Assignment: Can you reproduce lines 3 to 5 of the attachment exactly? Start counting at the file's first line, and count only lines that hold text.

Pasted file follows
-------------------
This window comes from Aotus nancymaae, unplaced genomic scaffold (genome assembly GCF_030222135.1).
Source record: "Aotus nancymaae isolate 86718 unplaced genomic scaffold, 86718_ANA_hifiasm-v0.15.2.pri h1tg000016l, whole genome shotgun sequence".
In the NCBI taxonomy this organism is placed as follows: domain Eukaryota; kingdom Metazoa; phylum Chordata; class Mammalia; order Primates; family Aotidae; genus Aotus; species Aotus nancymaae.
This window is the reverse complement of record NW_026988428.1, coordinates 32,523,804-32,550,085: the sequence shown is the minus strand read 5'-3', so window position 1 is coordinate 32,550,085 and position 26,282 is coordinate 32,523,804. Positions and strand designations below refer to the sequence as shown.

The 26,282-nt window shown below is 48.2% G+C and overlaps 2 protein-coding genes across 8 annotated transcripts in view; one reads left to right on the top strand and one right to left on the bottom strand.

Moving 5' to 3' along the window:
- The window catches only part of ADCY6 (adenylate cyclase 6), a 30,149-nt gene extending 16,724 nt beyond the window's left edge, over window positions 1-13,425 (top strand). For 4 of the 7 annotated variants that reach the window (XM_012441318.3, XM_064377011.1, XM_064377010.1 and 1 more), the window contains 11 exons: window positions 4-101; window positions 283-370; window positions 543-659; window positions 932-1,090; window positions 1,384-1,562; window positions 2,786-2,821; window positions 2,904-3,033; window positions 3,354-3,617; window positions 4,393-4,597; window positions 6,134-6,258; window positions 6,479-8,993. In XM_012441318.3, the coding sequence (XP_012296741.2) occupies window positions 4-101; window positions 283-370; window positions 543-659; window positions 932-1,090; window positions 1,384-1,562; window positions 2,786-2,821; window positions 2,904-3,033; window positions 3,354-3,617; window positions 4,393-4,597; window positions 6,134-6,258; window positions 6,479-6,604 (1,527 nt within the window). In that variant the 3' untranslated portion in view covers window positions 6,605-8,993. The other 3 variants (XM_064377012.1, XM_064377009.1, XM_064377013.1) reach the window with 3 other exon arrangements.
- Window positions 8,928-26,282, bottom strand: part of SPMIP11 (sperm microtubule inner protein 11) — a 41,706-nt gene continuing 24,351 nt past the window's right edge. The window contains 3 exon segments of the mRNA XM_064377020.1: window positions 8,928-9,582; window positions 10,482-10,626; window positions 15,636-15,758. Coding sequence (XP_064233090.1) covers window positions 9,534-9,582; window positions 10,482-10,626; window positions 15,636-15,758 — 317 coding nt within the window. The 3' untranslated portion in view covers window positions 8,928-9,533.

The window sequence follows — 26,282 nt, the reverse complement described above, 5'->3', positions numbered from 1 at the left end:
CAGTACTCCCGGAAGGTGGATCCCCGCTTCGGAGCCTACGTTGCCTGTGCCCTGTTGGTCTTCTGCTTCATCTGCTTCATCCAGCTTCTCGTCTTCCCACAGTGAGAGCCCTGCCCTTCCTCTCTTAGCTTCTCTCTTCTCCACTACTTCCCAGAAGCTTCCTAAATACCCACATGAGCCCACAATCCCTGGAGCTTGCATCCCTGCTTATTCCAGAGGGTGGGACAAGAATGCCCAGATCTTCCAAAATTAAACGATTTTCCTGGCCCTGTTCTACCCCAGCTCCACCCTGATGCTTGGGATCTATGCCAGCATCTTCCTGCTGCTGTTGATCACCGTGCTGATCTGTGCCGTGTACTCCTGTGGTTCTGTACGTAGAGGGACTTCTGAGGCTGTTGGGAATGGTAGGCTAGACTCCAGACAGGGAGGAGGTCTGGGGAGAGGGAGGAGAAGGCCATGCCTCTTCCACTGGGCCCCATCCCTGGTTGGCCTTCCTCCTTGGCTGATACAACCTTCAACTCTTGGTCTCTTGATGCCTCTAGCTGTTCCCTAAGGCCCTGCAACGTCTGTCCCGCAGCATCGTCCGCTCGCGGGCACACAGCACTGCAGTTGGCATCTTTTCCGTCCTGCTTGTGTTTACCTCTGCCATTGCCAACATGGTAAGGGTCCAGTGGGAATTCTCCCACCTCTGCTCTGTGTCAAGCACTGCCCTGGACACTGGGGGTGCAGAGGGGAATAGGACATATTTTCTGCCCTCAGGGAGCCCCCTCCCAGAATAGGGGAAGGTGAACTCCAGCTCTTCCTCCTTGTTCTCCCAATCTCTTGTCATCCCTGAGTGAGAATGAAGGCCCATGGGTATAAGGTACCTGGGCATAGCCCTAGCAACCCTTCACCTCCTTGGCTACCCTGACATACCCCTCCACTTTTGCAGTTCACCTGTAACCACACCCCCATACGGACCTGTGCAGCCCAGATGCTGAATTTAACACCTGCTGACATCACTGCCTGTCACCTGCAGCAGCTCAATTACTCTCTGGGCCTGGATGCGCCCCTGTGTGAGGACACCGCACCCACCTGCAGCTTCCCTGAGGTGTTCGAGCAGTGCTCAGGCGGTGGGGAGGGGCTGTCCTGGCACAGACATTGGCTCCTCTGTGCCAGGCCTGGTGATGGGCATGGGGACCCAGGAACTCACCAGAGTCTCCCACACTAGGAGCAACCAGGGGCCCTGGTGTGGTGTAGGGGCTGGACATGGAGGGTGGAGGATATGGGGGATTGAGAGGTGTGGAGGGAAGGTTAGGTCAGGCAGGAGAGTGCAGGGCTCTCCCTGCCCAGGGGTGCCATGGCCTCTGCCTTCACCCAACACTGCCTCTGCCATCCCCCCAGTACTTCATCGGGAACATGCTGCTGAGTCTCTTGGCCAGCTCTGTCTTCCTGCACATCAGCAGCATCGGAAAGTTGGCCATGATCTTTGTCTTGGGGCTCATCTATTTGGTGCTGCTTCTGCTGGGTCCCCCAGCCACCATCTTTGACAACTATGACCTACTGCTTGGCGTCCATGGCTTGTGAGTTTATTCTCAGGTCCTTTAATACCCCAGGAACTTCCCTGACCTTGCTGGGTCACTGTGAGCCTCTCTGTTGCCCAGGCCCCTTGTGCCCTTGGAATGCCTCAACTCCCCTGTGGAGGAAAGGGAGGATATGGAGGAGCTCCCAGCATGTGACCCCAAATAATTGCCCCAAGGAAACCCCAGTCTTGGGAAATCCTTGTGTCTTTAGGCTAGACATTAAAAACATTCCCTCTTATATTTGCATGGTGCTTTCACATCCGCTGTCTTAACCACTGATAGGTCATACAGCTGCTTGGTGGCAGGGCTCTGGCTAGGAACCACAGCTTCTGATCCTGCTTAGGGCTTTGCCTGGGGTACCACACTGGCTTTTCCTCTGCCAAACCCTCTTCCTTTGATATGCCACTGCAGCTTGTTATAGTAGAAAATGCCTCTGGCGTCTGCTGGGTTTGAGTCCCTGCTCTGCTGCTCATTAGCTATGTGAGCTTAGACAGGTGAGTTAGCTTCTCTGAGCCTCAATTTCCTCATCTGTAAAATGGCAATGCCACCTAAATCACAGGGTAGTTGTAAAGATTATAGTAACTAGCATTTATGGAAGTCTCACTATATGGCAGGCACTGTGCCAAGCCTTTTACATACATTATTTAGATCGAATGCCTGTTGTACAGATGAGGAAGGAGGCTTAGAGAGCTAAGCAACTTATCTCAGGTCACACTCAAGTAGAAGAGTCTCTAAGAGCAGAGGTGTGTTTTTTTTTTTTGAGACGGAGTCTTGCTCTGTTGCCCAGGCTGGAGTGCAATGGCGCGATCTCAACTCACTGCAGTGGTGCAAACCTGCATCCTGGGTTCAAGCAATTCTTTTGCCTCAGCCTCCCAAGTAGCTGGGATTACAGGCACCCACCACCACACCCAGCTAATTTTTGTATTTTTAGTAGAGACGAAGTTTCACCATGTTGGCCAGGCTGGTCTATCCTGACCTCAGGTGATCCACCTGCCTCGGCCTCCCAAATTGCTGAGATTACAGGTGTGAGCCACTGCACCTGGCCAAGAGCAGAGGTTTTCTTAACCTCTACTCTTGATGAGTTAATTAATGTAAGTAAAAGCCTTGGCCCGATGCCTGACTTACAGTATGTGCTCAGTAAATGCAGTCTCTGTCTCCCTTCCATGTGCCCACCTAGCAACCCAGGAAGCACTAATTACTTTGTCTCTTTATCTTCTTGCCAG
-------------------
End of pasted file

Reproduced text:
In the NCBI taxonomy this organism is placed as follows: domain Eukaryota; kingdom Metazoa; phylum Chordata; class Mammalia; order Primates; family Aotidae; genus Aotus; species Aotus nancymaae.
This window is the reverse complement of record NW_026988428.1, coordinates 32,523,804-32,550,085: the sequence shown is the minus strand read 5'-3', so window position 1 is coordinate 32,550,085 and position 26,282 is coordinate 32,523,804. Positions and strand designations below refer to the sequence as shown.

The 26,282-nt window shown below is 48.2% G+C and overlaps 2 protein-coding genes across 8 annotated transcripts in view; one reads left to right on the top strand and one right to left on the bottom strand.